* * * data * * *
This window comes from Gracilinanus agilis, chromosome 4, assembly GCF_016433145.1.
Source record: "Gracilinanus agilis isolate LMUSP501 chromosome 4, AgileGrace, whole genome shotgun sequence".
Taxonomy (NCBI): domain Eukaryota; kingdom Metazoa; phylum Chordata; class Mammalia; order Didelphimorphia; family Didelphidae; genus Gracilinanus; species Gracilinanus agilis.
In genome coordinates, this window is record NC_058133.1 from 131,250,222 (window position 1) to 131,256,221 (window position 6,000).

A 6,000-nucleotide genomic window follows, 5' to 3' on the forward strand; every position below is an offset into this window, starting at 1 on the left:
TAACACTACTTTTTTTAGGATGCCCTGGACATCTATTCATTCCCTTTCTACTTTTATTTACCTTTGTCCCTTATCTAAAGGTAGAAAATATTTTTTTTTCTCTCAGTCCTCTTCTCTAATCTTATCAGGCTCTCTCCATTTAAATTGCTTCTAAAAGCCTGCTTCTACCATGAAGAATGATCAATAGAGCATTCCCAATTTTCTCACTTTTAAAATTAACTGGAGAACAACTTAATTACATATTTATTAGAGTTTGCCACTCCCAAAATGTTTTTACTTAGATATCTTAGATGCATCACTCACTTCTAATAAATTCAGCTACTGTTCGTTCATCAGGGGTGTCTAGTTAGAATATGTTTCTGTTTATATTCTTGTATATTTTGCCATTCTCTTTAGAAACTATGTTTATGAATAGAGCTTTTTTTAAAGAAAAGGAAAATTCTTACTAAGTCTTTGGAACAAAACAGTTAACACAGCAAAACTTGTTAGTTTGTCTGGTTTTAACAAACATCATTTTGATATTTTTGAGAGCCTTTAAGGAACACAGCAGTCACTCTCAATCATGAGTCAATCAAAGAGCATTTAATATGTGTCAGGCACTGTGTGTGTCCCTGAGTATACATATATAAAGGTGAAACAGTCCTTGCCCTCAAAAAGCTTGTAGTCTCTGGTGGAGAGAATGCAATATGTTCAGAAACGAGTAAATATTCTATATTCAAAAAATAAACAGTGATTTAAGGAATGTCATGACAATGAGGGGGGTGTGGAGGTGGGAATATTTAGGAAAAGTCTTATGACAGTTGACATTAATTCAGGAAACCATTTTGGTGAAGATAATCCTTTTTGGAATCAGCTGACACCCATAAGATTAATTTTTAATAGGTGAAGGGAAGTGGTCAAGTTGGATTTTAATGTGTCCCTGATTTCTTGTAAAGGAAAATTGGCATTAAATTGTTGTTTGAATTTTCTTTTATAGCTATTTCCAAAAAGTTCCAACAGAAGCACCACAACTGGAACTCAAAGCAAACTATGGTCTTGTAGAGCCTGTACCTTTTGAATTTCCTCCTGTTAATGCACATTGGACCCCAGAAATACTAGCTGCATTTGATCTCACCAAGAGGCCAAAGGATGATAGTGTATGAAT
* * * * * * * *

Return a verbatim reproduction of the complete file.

This window comes from Gracilinanus agilis, chromosome 4, assembly GCF_016433145.1.
Source record: "Gracilinanus agilis isolate LMUSP501 chromosome 4, AgileGrace, whole genome shotgun sequence".
Taxonomy (NCBI): domain Eukaryota; kingdom Metazoa; phylum Chordata; class Mammalia; order Didelphimorphia; family Didelphidae; genus Gracilinanus; species Gracilinanus agilis.
In genome coordinates, this window is record NC_058133.1 from 131,250,222 (window position 1) to 131,256,221 (window position 6,000).

A 6,000-nucleotide genomic window follows, 5' to 3' on the forward strand; every position below is an offset into this window, starting at 1 on the left:
TAACACTACTTTTTTTAGGATGCCCTGGACATCTATTCATTCCCTTTCTACTTTTATTTACCTTTGTCCCTTATCTAAAGGTAGAAAATATTTTTTTTTCTCTCAGTCCTCTTCTCTAATCTTATCAGGCTCTCTCCATTTAAATTGCTTCTAAAAGCCTGCTTCTACCATGAAGAATGATCAATAGAGCATTCCCAATTTTCTCACTTTTAAAATTAACTGGAGAACAACTTAATTACATATTTATTAGAGTTTGCCACTCCCAAAATGTTTTTACTTAGATATCTTAGATGCATCACTCACTTCTAATAAATTCAGCTACTGTTCGTTCATCAGGGGTGTCTAGTTAGAATATGTTTCTGTTTATATTCTTGTATATTTTGCCATTCTCTTTAGAAACTATGTTTATGAATAGAGCTTTTTTTAAAGAAAAGGAAAATTCTTACTAAGTCTTTGGAACAAAACAGTTAACACAGCAAAACTTGTTAGTTTGTCTGGTTTTAACAAACATCATTTTGATATTTTTGAGAGCCTTTAAGGAACACAGCAGTCACTCTCAATCATGAGTCAATCAAAGAGCATTTAATATGTGTCAGGCACTGTGTGTGTCCCTGAGTATACATATATAAAGGTGAAACAGTCCTTGCCCTCAAAAAGCTTGTAGTCTCTGGTGGAGAGAATGCAATATGTTCAGAAACGAGTAAATATTCTATATTCAAAAAATAAACAGTGATTTAAGGAATGTCATGACAATGAGGGGGGTGTGGAGGTGGGAATATTTAGGAAAAGTCTTATGACAGTTGACATTAATTCAGGAAACCATTTTGGTGAAGATAATCCTTTTTGGAATCAGCTGACACCCATAAGATTAATTTTTAATAGGTGAAGGGAAGTGGTCAAGTTGGATTTTAATGTGTCCCTGATTTCTTGTAAAGGAAAATTGGCATTAAATTGTTGTTTGAATTTTCTTTTATAGCTATTTCCAAAAAGTTCCAACAGAAGCACCACAACTGGAACTCAAAGCAAACTATGGTCTTGTAGAGCCTGTACCTTTTGAATTTCCTCCTGTTAATGCACATTGGACCCCAGAAATACTAGCTGCATTTGATCTCACCAAGAGGCCAAAGGATGATAGTGTATGAAT